Opportunity knocks for Eric
Miller at Lansdowne this afternoon, in fact it has been beating
a tattoo on his door ever since he got his first cap almost three
But the blonde bombshell has
never quite managed to drag it in and make it his own. But this
afternoon could be different for the brilliant young flanker
who takes over from Andy Ward against the South Africans, a glorious
chance to nail down that blind side spot for the season.
At only 25, Eric Roger Patrick
Miller has packed an awful lot into a relatively brief but brilliant
career,twenty International caps, not counting those at schoolboy,
Colleges, University and A level and a stunning tour of South
Africa with the Lions in 1997. But his C.V. is speckled with
that ominious word "injury" and far too many of his
caps have been won coming off the subs bench and that includes
five of the last six.
But Eric insists: "I'm
older, I'm fitter ,I think I'm wiser and I'm sure I'm ready.
Perhaps I played too much rugby in the past, especially when
I was with Leicester but coming home was good for me and my game,
I'm convinced of that."
Miller's is the perfect rugby
pedigree, educated at Wesley College, Sheffield Hallam and Loughborough
Universities, he came straight through the ranks to win his first
cap against Italy in January 1997. And no doubt his handling
skills were helped by a spell with his local gaelic football
club Ballyboden St. Endas where he won a Dublin a Dublin under
21 Championship with Dublin regular Brian Stynes.
And Ireland team boss Warren
Gatland has made it clear that two of the reasons for choosing
Miller in front of Ward were his skill at the back of the line
out and the fact that he has played all his rugby this season
at blind side. "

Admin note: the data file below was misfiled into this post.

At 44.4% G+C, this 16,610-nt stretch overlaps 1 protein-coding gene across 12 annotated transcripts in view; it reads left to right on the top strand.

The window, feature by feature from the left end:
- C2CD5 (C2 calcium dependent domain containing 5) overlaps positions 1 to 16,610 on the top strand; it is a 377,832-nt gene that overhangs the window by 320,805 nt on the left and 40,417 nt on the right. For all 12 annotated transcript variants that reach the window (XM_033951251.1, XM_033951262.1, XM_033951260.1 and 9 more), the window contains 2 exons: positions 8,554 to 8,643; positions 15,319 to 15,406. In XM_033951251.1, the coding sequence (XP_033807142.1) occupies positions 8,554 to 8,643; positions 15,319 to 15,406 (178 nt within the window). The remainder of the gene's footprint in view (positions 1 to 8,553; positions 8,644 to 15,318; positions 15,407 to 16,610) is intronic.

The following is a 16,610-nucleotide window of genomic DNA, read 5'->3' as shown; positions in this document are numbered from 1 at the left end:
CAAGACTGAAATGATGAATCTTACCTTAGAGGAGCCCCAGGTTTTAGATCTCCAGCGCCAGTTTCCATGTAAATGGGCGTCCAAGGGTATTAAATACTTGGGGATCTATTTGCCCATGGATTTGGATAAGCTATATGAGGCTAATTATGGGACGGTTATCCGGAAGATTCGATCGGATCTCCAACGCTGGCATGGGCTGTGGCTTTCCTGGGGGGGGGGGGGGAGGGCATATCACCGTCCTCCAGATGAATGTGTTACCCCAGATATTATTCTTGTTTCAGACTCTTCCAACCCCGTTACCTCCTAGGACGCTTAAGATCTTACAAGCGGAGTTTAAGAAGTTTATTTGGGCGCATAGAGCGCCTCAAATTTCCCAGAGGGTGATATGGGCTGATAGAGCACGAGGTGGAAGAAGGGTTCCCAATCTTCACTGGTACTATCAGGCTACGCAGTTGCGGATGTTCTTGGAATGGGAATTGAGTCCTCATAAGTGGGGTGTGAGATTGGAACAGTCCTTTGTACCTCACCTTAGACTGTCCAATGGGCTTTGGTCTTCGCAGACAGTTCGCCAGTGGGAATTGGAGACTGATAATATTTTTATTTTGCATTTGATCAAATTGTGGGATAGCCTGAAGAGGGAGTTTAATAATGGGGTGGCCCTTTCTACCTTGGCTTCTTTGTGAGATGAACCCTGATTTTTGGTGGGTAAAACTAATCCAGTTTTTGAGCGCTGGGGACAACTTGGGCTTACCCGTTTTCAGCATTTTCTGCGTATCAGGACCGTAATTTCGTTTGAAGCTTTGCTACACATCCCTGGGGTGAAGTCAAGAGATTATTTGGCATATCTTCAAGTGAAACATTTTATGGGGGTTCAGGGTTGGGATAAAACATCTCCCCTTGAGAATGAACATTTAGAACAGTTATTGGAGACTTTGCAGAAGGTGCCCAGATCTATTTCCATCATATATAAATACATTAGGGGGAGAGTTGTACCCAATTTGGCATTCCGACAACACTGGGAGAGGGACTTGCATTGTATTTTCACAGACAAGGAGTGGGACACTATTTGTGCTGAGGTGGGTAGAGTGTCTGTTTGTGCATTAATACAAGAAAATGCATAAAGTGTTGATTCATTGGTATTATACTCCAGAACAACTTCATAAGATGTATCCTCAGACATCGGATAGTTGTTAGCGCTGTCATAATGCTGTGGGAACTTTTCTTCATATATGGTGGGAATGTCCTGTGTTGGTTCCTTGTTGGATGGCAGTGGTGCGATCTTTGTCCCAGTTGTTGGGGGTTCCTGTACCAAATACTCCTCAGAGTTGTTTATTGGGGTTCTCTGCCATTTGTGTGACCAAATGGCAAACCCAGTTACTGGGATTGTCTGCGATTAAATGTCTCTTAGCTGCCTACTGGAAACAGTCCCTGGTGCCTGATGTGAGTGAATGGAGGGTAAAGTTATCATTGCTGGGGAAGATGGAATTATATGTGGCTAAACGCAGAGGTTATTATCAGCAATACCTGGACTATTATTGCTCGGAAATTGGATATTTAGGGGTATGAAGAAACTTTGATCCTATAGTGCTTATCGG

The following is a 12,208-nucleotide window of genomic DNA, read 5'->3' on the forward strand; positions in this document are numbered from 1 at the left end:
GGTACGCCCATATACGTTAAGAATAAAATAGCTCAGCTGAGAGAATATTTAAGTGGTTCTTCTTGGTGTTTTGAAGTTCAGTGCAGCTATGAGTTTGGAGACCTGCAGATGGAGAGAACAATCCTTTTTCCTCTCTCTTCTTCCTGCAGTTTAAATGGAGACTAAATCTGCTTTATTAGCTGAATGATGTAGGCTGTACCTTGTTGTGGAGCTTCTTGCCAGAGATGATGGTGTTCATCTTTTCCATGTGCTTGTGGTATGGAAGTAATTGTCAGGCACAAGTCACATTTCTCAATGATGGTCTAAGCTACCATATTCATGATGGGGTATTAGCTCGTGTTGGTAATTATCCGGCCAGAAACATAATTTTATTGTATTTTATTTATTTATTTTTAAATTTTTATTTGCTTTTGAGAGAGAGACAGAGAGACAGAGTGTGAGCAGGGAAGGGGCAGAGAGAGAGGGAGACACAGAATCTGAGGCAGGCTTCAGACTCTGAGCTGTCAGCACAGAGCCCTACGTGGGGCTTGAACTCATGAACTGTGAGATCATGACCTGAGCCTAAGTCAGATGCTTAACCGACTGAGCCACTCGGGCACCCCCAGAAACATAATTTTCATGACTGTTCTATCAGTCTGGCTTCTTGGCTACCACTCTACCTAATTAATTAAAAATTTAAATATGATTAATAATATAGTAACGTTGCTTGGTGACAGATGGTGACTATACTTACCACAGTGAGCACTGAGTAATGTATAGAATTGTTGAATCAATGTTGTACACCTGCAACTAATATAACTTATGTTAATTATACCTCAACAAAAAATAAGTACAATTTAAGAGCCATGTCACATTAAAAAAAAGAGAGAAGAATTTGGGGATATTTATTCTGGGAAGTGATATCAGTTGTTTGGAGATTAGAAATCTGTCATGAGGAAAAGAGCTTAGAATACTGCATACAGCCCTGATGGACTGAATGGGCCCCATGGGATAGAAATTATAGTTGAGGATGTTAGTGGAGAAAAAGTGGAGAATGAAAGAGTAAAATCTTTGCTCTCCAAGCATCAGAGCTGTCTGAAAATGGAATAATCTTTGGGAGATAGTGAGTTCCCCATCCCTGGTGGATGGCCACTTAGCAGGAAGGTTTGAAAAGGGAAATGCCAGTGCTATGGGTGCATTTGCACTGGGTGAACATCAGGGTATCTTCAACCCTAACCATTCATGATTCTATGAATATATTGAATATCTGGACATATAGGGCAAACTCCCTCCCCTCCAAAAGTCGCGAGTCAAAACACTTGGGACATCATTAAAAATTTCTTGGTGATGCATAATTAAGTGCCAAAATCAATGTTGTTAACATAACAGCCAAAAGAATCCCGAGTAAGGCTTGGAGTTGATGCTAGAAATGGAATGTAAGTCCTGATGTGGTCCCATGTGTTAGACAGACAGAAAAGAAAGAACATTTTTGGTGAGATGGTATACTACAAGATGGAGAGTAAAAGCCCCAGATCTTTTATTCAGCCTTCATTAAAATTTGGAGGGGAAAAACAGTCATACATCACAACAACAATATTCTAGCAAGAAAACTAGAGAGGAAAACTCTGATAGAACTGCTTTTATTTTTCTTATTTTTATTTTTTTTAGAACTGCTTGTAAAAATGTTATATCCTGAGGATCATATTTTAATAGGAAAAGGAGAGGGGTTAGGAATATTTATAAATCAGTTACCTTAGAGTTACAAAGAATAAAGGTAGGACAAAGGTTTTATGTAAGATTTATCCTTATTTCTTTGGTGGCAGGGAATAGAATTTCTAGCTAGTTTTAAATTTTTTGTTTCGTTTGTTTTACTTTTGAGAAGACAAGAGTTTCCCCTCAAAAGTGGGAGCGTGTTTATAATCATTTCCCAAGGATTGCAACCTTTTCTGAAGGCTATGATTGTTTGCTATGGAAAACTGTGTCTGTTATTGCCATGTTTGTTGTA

Eric has come into a nice bit
of form for Leinster , has trained particularly well and may
be just the man to do the job for us against the South Africans,"
said Gatland. And with the prospect of playing in all five of
Ireland's Six Championship games, the Terenure man could hardly
have a better motivation for what should be a cruncher this afternoon.
Miller came home from the South
African tour with rave reviews thre
e years ago but ironically
feels that following that trip with a hectic season for Leicester,
may have been a bad move. "Perhaps I played too many games
for Leicester, about 40, and that might not have been a good
thing"he said "but I think I have got things on an
even keel since I came home." C
ontractual difficulties meant
that Miller could not come back to Ireland until October and
because Ulster were willing to handle that problem and give him
a contract, he joined Harry Williams. "I was pretty well
guaranteed my football and Harry was good for me and my game,"
Miller explained, "so at the time , it was a good move for
And a transfer to Leinster
has also fitted perfectly into the Dubliner's scheme of things.
"Mike Ruddock did not guarantee me a starting place but
I was happy enough with that and I think playing with both Provinces
has added considerably to my game, but of course only time will
tell," he added.
But there has always been a
nagging doubt about Miller's ability to finish a game, his pen
picture in Ireland programmes are liberally sprinkled with phrases
which begin "unfortunately injury".
However Miller reckons he's
fitter than ever and he has certainly shown up well in the Leinster
colours. But he's well aware that Gatland works on a squad system
and will be ruthless in his search for a winning side.
Ireland finished last season
on a glorious winning note against the French in Stade de France
and they ripped in eleven tries against the Japanese. This afternoon
they produce a team in its prime and I include old man Peter
Clohesssy - the senior player at 34 - in that.
It's bristling with pace, witness
Hickie's magnificent middle try and by bringing back Dempsey
and Miller, Gatland has added two more footballers to a side
which should not fail for lack of experience and confidence.
The South Africans will be
fierce , formidable and fast but then, so were the French last
Tom Keogh 2000